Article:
By allowing ads to appear on this site, you support the local businesses who, in turn, support great journalism.
Minions meet their master in ‘Rise of Gru’
This image released by Universal Pictures shows characters, from left, Stuart, Gru, voiced by Steve Carell, Bob and Kevin in a scene from “Minions: The Rise of Gru.”

For me, the “Despicable Me” series has had a hit-or-miss track record. The first two movies were clever and fun, but the third movie, as well as the first “Minions” spinoff, didn’t have enough ingredients to justify their existence. However, the most recent sequel learns from its mistakes and proves to have enough to warrant another entry.

“The Rise of Gru” takes place in 1976 after the Minions have embraced little Gru (Steve Carell) as their new master. As an 11-year-old, Gru’s ambition is to one day be the greatest supervillain in the world.

Gru gets an invitation to audition for an organization called the Vicious Six, led by Wild Knuckles (Alan Arkin) and his team of dastardly cohorts: Belle Bottom (Taraji P. Henson), Jean Clawed (Jean-Claude Van Damme), Nunchuck (Lucy Lawless), Svengeance (Dolph Lundgren) and Stronghold (Danny Trejo).

Gru tries to impress the group by stealing a stone that can turn anyone into the animals of the Chinese New Year, but he lands in hot water when his plans go askew.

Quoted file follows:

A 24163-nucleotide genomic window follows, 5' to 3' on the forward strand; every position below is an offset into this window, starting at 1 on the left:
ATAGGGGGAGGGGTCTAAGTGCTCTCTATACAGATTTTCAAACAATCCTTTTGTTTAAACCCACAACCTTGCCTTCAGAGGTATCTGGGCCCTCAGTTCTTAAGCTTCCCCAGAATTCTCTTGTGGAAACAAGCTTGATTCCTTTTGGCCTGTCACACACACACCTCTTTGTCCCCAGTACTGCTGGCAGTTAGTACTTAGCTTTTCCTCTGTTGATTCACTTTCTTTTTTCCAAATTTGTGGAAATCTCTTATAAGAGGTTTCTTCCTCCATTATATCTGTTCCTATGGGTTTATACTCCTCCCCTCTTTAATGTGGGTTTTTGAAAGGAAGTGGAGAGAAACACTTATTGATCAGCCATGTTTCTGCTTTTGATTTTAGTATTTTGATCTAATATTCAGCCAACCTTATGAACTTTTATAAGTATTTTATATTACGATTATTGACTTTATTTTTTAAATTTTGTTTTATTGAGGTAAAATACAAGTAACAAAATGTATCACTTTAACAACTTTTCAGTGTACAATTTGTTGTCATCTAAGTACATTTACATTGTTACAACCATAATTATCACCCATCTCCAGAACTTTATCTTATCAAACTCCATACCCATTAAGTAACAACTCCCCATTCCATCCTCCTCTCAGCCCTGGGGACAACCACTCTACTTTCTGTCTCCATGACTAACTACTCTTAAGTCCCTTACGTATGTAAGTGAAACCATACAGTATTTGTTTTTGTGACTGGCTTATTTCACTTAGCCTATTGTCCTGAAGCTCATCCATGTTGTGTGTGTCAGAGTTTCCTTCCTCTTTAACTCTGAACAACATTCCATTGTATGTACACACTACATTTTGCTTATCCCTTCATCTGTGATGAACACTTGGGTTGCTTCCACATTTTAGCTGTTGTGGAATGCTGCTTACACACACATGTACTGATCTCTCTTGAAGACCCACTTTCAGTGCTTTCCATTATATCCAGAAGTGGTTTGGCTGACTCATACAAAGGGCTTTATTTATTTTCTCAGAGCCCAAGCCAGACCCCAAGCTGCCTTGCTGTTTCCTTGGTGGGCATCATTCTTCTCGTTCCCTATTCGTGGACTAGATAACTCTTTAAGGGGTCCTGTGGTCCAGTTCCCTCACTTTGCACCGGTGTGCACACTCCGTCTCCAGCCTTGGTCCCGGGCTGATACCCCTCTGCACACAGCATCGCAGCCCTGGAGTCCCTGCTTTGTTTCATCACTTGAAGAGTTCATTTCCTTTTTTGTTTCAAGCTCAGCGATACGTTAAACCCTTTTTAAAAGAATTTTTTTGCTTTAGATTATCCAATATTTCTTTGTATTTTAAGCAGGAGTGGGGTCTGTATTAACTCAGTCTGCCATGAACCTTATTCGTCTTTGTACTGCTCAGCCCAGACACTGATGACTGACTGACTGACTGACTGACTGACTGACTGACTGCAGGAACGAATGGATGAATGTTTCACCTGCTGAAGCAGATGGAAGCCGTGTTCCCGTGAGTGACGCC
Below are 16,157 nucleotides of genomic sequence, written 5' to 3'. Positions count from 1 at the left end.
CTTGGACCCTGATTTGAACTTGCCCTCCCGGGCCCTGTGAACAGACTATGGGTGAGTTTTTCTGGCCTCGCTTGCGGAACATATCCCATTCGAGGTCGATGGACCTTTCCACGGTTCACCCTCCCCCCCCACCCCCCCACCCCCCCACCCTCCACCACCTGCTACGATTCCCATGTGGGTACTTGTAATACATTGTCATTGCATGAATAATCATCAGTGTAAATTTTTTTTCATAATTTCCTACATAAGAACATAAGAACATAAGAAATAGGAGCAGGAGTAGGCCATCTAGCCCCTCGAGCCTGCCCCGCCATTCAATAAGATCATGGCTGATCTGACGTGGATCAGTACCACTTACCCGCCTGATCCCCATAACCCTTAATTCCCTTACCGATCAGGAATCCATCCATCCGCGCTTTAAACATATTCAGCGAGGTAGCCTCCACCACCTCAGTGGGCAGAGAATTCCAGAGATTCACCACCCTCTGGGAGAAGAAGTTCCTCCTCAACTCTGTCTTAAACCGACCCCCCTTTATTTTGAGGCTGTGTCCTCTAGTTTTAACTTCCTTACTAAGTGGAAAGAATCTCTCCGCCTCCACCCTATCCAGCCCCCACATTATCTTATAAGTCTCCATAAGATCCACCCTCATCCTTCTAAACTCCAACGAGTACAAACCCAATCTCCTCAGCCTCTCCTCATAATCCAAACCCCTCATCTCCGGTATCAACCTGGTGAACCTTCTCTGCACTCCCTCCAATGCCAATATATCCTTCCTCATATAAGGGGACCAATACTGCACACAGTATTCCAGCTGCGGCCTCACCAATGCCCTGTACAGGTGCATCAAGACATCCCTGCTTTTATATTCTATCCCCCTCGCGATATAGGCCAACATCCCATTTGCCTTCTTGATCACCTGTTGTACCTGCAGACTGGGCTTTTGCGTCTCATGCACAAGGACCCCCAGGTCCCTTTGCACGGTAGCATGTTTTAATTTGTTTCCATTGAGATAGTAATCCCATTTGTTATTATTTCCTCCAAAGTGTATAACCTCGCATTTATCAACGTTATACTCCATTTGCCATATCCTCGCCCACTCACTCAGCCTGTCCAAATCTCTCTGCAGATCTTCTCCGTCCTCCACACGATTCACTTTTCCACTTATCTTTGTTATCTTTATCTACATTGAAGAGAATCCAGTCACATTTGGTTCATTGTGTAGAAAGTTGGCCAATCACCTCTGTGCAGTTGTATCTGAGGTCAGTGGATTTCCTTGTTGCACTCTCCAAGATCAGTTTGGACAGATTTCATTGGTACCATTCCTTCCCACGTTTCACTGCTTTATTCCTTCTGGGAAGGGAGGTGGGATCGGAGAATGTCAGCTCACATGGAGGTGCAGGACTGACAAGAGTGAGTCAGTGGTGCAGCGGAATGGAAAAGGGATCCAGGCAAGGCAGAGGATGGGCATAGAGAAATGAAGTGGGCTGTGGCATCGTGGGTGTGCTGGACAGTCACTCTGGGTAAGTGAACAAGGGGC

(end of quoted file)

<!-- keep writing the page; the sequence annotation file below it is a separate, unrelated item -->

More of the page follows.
The Minions (Pierre Coffin) have to come to the rescue and, in typical fashion, their plans involve incomprehensible gibberish and a lot of incompetence that provides laughs. Some of their best moments involve undergoing martial arts training by an acupuncturist (Michelle Yeoh).

I’m not sure if the Minions were exactly clamoring for their own series, but based on the success of “Despicable Me,” that’s where we are. I observed in my review of the first “Minions” that their act gets old after about 15 minutes because, what else is there for these characters besides talking funny and being frantic for 90 minutes? Then again, I’m not exactly the target audience. This sequel, however, gives them more to do and also involves interactions with other characters, so their presence feels less irritating.

Kids will appreciate the zany antics and maybe some of the ‘70s pop culture references, though they’re about as subtle as a sledgehammer to the forehead.

The movie is energetic and looks good while providing just enough material to hold our interest. I’m not saying I want a “Minions 3,” but if we get one, I hope it learns from this movie and doesn’t steal away what’s made this franchise so unique.

Grade: B

(Rated PG for action, violence and rude humor.)

Sign up for our e-newsletters